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An interdisciplinary journal of transnational cultural studies

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PUBLIC BOOKS Web-Design Charrette | Presentation & Discussion | December 6, 2011 | 7:00 - 9:00 PM

3 December 2011

Thanks to everyone who braved the curiously sultry early December weather to participate in a lively and stimulating discussion. Whether you managed to make it or not, please check out all three designs here and let us know what you think!

Gary Fogelson leads the presentation from the OTHER MEANS team; moderator Nick Mirzoeff is to his left; to his right are Ryan Waller and RUMORS team members Andy Pressman and Renda Morton

The guest critics respond: Sherri Wasserman (with hand raised); to her right Mark Shephard, Max Fenton, and Erin Kissane

During the RUMORS presentation

During the COMMON NAME presentation

Editors Eric Klinenberg and Sharon Marcus turn to listen to a question from the audience; Ryan Waller of OTHER MEANS looks on behind

Special thanks are due to all those who made the charrette and the live event possible, including Sam Carter, Jessica Coffey, and Tressy Virginius from The Institute for Public Knowledge; Public Culture Managing Editor Plaegian Alexander, Assistant Editor James Stanley, Editorial Assistants Jennifer Kim and Benjamin Radding; designers Prem Krishnamurthy and Rob Giampietro from Project Projects; and publishing visionary Richard Nash—to say nothing of our exceptional designers, critics, and moderator, about which, see below.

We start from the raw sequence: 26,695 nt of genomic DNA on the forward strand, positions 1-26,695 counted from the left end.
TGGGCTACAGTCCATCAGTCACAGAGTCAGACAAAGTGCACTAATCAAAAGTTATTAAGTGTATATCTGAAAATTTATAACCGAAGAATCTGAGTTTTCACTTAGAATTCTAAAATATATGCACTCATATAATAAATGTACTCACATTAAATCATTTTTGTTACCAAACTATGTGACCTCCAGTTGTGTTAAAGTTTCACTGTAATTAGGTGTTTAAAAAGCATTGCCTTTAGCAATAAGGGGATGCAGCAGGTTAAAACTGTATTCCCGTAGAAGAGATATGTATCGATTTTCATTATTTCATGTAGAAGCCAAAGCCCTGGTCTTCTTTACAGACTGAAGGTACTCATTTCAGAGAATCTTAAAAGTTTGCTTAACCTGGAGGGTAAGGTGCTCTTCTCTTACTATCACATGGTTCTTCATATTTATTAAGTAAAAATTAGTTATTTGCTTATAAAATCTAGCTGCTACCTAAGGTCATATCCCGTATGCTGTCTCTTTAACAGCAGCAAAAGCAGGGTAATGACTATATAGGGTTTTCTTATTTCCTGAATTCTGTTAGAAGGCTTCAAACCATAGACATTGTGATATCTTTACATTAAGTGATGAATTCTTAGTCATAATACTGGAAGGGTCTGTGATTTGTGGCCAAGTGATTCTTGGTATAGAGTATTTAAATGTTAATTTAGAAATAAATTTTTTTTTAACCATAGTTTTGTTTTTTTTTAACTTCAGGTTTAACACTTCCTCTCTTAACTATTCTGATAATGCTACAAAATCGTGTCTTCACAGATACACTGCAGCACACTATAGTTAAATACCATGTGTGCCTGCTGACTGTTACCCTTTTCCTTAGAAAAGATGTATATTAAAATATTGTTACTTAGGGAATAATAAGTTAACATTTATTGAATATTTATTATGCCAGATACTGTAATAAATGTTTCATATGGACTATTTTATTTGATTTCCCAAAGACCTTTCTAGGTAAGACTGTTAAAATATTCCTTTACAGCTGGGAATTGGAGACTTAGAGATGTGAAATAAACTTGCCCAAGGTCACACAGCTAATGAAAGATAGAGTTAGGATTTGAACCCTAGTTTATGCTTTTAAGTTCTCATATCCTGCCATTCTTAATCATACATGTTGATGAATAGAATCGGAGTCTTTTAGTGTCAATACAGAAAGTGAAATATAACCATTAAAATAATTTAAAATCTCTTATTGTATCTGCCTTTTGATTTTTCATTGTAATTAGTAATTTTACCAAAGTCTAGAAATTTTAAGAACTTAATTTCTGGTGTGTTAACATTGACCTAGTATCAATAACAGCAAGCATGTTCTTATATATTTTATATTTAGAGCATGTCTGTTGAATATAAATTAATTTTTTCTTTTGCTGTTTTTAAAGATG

Public Culture presents the

Public Books Web-Design Charrette

a Presentation and Discussion moderated by Nicholas Mirzoeff

Tuesday, December 6, 2011
7:00 p.m. – 9:00 p.m.

Institute for Public Knowledge, Main Conference Room
20 Cooper Square, 5th Floor
New York, New York

Join Public Culture editors Eric Klinenberg, Sharon Marcus, and Caitlin Zaloom, journal staff, participating designers, and guest critics Max Fenton, Erin Kissane, Mark Shepard, and Sherri Wasserman for a public presentation and discussion of three preliminary designs for PUBLIC BOOKS, a new web-exclusive section devoted to real-time debate about serious non-fiction books, literary fiction, and emergent cultural trends as evidenced in current media and the arts, including digital arts.

In the search for a beautiful and innovative form for the first major initiative from new Editor Klinenberg and his team, the journal’s staff has taken an arguably unique approach. Following consideration of the work of dozens of designers, three outstanding young teams were invited to participate in a web-design charrette to produce three different preliminary visions for the Public Books site:

  • COMMON NAME (Yoonjai Choi & J. Kenyon Meier)
  • OTHER MEANS (Gary Fogelson, Phil Lubliner, Ryan Waller,
    & Vance Wellenstein
  • RUMORS (Renda Morton & Andy Pressman)

Starting Monday, December 5, everyone will have the chance to view the three presentations on the designers’ own studio websites and participate in an online conversation about the designs, hosted on the journal website through the middle of the month, here, where you will also find the links to the three presentations.

On Tuesday, December 6, those in New York City will have the opportunity to see several of the participating designers present their work in person, then participate in a live conversation about the proposals as well as the role of art and design in an online book review, technical issues concerning implementation of the designs, how best to inspire meaningful interaction between writers and readers and, ranging more broadly, what makes for effective design of the online public sphere. The event will be moderated by Nicholas Mirzoeff.